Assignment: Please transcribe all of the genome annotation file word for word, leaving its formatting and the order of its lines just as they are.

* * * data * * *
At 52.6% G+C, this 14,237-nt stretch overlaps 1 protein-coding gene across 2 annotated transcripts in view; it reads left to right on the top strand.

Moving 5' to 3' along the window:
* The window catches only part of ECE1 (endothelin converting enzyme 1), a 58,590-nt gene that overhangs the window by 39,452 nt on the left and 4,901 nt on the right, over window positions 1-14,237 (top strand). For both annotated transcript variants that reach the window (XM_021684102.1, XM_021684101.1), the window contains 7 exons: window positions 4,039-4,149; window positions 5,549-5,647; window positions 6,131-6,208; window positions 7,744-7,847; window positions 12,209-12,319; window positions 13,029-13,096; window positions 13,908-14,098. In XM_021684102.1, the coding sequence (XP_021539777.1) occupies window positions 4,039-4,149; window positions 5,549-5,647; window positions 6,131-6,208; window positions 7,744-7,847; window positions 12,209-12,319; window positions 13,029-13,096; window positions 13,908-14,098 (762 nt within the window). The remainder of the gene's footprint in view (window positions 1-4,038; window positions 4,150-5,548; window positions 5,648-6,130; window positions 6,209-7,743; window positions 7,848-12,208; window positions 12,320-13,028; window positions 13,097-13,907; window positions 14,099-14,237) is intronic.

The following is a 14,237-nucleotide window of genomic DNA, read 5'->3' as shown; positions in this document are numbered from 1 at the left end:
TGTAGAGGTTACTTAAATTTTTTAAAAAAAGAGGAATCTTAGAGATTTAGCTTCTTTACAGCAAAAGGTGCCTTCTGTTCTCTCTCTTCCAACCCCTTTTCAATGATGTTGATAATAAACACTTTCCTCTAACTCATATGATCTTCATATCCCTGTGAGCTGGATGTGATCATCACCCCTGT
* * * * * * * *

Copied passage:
At 52.6% G+C, this 14,237-nt stretch overlaps 1 protein-coding gene across 2 annotated transcripts in view; it reads left to right on the top strand.

Moving 5' to 3' along the window:
* The window catches only part of ECE1 (endothelin converting enzyme 1), a 58,590-nt gene that overhangs the window by 39,452 nt on the left and 4,901 nt on the right, over window positions 1-14,237 (top strand). For both annotated transcript variants that reach the window (XM_021684102.1, XM_021684101.1), the window contains 7 exons: window positions 4,039-4,149; window positions 5,549-5,647; window positions 6,131-6,208; window positions 7,744-7,847; window positions 12,209-12,319; window positions 13,029-13,096; window positions 13,908-14,098. In XM_021684102.1, the coding sequence (XP_021539777.1) occupies window positions 4,039-4,149; window positions 5,549-5,647; window positions 6,131-6,208; window positions 7,744-7,847; window positions 12,209-12,319; window positions 13,029-13,096; window positions 13,908-14,098 (762 nt within the window). The remainder of the gene's footprint in view (window positions 1-4,038; window positions 4,150-5,548; window positions 5,648-6,130; window positions 6,209-7,743; window positions 7,848-12,208; window positions 12,320-13,028; window positions 13,097-13,907; window positions 14,099-14,237) is intronic.

The following is a 14,237-nucleotide window of genomic DNA, read 5'->3' as shown; positions in this document are numbered from 1 at the left end:
TGTAGAGGTTACTTAAATTTTTTAAAAAAAGAGGAATCTTAGAGATTTAGCTTCTTTACAGCAAAAGGTGCCTTCTGTTCTCTCTCTTCCAACCCCTTTTCAATGATGTTGATAATAAACACTTTCCTCTAACTCATATGATCTTCATATCCCTGTGAGCTGGATGTGATCATCACCCCTGT